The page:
CEDAR RAPIDS — Quarzone Martin was found guilty of second-degree murder in the fatal shooting of Andrew Meeks during a July drug deal in Cedar Rapids.
Prosecutor in the case and Assistant Linn County Attorney Jordan Schier on Wednesday confirmed that a verdict had been reached Tuesday and read Wednesday morning in Linn County District Court.
“I thought it was an appropriate verdict. I thought the jury did an amazing job,” Schier said.
Martin, 25, had been charged with first-degree murder, attempted murder, going armed with intent and willful injury causing serious injury.
The jury found him guilty of second-degree murder, assault with intent to inflect serious injury, willful injury causing serious injury and going armed with intent.
Schier said sentencing should take place in February. Martin was being held Wednesday in the Linn County Jail.
“This is just an unfortunate case of gun violence. It’s the sort of offense our office takes very seriously,” County Attorney Jerry Vander Sanden said. “These kind of cases are a top priority for us. We’re grateful for the verdict of the jury. Justice was served.”
Martin’s charges stem from a July 2 incident when Meeks, 26, and Johnny Moore Jr., 30, both of Cedar Rapids, were shot while all three men were in a car together.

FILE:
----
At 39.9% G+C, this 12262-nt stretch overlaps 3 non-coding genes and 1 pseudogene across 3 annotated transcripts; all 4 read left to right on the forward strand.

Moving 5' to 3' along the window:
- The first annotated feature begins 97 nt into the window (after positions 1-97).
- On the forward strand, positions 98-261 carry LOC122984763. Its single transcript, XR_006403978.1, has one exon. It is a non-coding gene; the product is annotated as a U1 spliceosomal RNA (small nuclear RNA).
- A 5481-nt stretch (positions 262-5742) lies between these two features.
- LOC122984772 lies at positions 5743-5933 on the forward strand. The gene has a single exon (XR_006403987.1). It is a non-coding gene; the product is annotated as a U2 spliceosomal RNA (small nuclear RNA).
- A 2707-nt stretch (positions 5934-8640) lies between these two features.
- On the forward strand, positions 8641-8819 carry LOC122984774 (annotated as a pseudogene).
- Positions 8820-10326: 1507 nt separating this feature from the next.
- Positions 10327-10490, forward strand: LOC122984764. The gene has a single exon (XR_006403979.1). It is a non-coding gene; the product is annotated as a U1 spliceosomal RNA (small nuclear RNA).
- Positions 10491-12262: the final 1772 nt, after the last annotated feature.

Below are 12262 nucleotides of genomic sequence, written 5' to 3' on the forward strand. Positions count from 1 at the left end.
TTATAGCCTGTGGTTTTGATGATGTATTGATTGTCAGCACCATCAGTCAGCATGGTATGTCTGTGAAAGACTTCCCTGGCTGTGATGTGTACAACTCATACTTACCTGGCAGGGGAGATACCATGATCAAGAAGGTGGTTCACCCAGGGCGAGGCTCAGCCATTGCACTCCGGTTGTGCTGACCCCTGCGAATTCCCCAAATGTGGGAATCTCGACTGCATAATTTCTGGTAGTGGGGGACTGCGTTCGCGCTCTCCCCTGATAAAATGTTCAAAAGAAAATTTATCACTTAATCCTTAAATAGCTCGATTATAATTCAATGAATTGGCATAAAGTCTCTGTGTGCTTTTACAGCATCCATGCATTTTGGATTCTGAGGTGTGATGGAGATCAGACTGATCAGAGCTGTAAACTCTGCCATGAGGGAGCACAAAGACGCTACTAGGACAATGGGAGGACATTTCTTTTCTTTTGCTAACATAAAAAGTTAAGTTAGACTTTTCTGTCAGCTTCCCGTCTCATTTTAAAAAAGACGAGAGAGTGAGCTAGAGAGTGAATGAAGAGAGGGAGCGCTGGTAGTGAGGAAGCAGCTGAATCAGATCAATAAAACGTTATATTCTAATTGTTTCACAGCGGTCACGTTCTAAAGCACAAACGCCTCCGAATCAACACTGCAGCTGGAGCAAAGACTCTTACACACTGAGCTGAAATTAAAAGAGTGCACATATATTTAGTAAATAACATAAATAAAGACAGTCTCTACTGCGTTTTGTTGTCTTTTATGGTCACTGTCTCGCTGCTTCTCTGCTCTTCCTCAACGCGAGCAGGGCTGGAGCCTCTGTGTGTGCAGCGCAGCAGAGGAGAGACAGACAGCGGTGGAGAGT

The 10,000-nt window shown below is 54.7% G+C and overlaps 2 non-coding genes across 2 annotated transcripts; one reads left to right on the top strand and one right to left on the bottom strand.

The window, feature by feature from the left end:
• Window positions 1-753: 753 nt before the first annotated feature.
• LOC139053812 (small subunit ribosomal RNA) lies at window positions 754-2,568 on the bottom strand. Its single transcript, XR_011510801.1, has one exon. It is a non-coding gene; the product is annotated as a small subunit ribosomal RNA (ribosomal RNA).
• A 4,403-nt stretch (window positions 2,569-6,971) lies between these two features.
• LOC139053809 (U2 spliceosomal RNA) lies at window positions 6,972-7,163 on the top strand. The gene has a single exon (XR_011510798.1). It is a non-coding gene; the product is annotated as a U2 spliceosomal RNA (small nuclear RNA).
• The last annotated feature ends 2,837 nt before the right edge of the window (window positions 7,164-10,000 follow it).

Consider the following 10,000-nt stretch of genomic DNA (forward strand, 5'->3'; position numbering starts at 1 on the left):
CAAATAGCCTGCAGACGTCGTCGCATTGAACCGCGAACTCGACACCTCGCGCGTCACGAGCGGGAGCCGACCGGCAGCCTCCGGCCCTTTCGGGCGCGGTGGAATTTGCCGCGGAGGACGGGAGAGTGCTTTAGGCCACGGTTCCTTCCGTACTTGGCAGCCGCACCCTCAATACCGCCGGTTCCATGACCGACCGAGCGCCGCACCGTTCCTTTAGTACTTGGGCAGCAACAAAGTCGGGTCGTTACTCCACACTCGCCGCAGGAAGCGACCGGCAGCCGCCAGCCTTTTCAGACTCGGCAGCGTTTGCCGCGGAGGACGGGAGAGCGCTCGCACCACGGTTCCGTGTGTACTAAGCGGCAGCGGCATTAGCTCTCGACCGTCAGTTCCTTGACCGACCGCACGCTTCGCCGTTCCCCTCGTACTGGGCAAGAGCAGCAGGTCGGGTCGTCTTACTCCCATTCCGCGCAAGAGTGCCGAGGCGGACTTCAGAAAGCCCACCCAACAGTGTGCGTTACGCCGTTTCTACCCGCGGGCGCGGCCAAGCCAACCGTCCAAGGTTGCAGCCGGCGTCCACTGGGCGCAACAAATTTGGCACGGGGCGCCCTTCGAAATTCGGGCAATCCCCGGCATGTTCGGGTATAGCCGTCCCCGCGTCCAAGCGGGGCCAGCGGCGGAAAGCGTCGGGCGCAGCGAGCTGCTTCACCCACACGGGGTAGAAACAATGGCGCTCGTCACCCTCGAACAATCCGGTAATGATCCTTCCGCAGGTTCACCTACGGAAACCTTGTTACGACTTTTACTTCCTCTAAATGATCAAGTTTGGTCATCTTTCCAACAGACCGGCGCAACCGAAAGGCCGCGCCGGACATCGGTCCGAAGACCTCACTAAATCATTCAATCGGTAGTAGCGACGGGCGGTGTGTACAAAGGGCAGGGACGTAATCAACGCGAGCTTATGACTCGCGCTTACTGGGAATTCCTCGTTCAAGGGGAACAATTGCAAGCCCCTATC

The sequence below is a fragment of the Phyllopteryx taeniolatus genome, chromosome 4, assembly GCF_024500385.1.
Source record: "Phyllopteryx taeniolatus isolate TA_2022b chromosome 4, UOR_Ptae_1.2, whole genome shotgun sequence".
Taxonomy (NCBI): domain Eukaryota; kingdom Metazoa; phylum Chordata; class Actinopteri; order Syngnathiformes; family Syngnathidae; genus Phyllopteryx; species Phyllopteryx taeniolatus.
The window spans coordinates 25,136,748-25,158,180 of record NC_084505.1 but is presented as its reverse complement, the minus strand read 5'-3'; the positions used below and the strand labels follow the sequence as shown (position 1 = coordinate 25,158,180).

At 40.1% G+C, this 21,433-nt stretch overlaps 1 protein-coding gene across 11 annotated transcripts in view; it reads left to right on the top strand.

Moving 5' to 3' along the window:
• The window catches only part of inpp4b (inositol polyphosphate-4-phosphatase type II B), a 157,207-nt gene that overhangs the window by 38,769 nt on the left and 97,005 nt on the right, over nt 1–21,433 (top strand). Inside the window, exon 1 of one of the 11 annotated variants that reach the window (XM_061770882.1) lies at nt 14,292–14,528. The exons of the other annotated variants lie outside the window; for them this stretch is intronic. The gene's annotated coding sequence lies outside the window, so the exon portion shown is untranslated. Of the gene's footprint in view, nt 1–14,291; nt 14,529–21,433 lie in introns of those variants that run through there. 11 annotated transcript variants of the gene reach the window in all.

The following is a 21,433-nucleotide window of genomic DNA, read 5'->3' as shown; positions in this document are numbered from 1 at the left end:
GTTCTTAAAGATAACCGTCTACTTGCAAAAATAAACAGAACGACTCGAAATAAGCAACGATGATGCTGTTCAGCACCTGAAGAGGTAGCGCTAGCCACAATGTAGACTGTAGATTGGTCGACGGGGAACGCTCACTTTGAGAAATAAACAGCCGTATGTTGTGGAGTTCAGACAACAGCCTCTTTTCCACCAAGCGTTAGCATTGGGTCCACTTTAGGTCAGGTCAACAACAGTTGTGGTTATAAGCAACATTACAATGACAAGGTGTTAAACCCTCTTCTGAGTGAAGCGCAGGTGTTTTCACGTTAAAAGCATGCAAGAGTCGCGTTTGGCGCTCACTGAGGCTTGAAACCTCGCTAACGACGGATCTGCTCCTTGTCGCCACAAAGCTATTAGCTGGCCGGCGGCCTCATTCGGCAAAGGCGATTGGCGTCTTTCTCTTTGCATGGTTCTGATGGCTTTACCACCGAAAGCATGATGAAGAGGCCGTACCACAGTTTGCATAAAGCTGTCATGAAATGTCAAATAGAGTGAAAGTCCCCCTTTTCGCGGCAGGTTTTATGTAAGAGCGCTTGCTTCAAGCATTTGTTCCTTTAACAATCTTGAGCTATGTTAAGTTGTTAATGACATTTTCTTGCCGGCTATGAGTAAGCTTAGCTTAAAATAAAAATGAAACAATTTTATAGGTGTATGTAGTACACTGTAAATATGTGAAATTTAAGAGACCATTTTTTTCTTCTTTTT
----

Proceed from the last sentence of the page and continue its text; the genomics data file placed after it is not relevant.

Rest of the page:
Moore was in the back seat and was shot in the chest, while Meeks, the driver, died of a gunshot wound to his neck.
The car crashed into a guard rail at a southwest Cedar Rapids Wal-Mart after shots were fired. Martin was gone from the scene when police arrived.
Moore testified that the shooting took place while the three men were making a drug deal for Xanax pills.
Martin had argued he shot the men in self-defense when they tried to rob him of the drugs.
Schier said the details surrounding the incident created a challenge.
“You’re dealing with a case that’s basically a drug deal that went bad, the defendant was the individual selling the drugs and the individual that was killed was buying drugs,” Schier said. “Any time you have somebody engaging in illegal activity, there’s always concerns about if people are going to be given their fair chance at being treated as victims as they should be.
“I believe that was the challenging part, but the jury judged the case on the facts like it should have been and treated it as they should have and I think they did an appropriate job.”
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